In one session, I told T that I was really perplexed by what went on in her relationship with the nursing staff. I could not understand, I said, why she made agreements and then proceeded to destroy them. I felt that, when she made these agreements she intended to keep them. But what she was doing was spoiling her relationship with the nursing staff and spoiling things for herself. To my great surprise, she took my perplexity seriously and responded quite directly.

“Whenever I get frightened enough of something, then I have to make it happen immediately. That way I have some control. I have a say in what happens to me.”

She looked over at me and seemed to imply that it was very simple and that I should have figured it out long ago. But to me it was a new idea, counterintuitive and even frightening in itself. It certainly did not give a person the chance of outcomes that were very favorable. But I understood it. I called it the theorem of T. If you got scared enough, then your sense of being helpless and having no control could be so daunting as to possess you. If you called down on yourself what you feared, at least
you could feel for a moment that you had some measure of control. Being frightened enough can threaten a person’s integration. The fear can be worse than the fact.

Since T explained the logic of this theorem, I have seen it in operate in other patients who were terribly frightened. For example, a gifted young man who is terrified that he will never amount to anything, behaves in a wild and delinquent manner, which virtually guarantees his failure by his own inner standards. It is a rationally irrational strategy. It may operate, too, in what leads nations to go to war.

"Talk" Therapy

There is no “talk” therapy without “listen” therapy.

Patients are as likely to say that they want a therapist who talks as they are to say that they want a therapist who listens. Of course, there are patients who can talk but not listen and also patients who can listen but not talk. Or at least there are patients whose predilections are heavily skewed in favor either of talking or of listening. Ideally both therapist and patient are competent in both modes, both able to speak and to listen. This makes a reliable and rich back and forth possible. It supports the ecology of exploratory conversation.

For the first ten years of my career as a psychotherapist I was tormented by a voice in my head that kept ranting at me during sessions that I talked too much. The voice was humiliating without having any particular corrective impact. It simply served to make me miserable as I continued to say what I had to say. The position advocated by this voice was one, I believe, that my mother would have endorsed when I was growing up. I had many questions, many more in my head than I expressed or could have expressed.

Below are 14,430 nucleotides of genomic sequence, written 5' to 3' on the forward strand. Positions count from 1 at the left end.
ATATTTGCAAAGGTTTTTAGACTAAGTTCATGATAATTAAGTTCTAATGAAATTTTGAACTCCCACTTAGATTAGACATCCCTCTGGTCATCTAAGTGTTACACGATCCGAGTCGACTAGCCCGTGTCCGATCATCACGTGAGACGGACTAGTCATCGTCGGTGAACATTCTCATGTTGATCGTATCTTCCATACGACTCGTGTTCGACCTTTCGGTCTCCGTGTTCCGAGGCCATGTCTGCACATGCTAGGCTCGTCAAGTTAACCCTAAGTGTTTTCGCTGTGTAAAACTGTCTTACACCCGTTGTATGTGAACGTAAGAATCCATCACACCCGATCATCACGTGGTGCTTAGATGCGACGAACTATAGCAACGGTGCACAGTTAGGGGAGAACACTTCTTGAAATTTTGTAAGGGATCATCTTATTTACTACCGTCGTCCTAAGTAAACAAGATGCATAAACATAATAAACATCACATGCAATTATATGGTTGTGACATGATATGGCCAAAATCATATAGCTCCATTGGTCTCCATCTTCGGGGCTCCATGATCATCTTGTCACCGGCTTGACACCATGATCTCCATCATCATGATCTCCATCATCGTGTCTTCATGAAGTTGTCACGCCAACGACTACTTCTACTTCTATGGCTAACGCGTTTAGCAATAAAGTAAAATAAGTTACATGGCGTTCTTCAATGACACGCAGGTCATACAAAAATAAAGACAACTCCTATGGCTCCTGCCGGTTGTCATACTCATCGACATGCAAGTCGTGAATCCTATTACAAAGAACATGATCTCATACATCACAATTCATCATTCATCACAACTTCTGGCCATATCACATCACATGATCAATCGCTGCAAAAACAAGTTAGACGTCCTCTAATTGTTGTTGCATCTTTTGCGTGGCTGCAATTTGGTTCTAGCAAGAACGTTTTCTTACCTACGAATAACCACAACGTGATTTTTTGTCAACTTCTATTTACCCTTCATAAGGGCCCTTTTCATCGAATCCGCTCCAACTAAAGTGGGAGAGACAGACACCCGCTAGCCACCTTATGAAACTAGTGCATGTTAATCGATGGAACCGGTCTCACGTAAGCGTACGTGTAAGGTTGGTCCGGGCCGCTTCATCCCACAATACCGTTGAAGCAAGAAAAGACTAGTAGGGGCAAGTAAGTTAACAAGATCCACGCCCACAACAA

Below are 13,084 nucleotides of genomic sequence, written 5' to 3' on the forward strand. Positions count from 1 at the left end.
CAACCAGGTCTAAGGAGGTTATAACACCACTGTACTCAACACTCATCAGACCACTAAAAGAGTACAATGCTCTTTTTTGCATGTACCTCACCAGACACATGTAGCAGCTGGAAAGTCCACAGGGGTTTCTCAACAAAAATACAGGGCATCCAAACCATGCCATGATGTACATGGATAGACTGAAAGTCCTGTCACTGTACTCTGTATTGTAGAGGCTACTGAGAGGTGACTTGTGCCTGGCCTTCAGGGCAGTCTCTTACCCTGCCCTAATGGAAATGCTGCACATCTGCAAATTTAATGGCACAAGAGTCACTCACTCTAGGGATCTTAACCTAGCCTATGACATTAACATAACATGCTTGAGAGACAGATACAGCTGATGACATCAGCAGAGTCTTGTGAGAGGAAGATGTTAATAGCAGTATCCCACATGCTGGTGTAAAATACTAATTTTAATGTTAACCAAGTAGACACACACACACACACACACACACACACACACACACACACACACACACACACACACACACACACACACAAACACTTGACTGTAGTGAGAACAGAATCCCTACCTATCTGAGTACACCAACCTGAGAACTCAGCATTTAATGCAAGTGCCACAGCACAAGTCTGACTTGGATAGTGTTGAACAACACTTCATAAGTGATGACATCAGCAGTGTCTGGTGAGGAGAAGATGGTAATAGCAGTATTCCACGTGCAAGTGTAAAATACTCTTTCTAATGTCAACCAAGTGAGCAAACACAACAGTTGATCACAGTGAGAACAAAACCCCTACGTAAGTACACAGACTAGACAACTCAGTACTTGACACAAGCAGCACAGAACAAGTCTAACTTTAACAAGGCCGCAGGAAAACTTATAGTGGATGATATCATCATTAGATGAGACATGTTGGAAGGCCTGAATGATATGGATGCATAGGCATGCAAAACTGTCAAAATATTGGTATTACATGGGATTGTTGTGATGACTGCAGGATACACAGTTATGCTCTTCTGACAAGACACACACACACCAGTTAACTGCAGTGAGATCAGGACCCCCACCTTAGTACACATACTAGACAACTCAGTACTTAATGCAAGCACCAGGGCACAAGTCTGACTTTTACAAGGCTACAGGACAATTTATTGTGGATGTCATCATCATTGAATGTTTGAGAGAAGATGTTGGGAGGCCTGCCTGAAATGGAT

But I had ways of expressing that I had doubts, that I was intrigued, that I needed to know more, that explanations presented to me did not seem to hang together, that I had seen moments that had become mysteries. I was in many ways a nuisance and a burden to my mother. She surely thought I asked too much in both senses of the word. But my mother was not one to express her thoughts and feelings in words, especially if they had a negative tinge. This was a tradition in the family in which she was raised. My mother was true to this tradition. But her face was not always true to the tradition, nor were her body postures.

Maybe, in fact, a better way to describe the tradition is to say that what could not be said in words could be represented through the body, through facial expressions, through postures, through the hands and limbs. This involves the speech that is not speech, the “not speech” that preserves a near infinite deniability. I, myself, who have devoted a lifetime to being able say and to hear the realities of human experience and feeling, have had trouble in meetings because I can not keep what I am thinking and feeling off my face. Often when what I think and feel is quite critical, my face has spoken for me before I know it, causing me a lot of trouble.

One way of thinking of the voice in my head that kept accusing me of talking too much in sessions was that it was my mother keeping me company. I had trouble living with it and also trouble living without it, because it went on and on, crossing with me into my forties. I never had a patient tell me I talked too much. I did have patients who told me I didn’t listen well or understand, but virtually all my patients engaged with me, more often under a positive sign, but quite often, too, with trips, some terribly charged, into the negative. They were all expressive.

Much of “talk” therapy does not have to do with talk. It is located in the realm of the non-verbal. It has to do with body-language, with postural attitudes, with facial expression, with the music of what is said as opposed to the semantic content, which is called prosody. It has to do with appearances, quite possibly with scents, consciously and unconsciously detected. It has to do with rhythms of back and forth, with accord and discord in these rhythms, with syncopation. Psychotherapy has a call and response structure that is continually varied, so that a comparison to jazz suggests itself. It does not go too far to advance the notion that psychotherapy is an art form.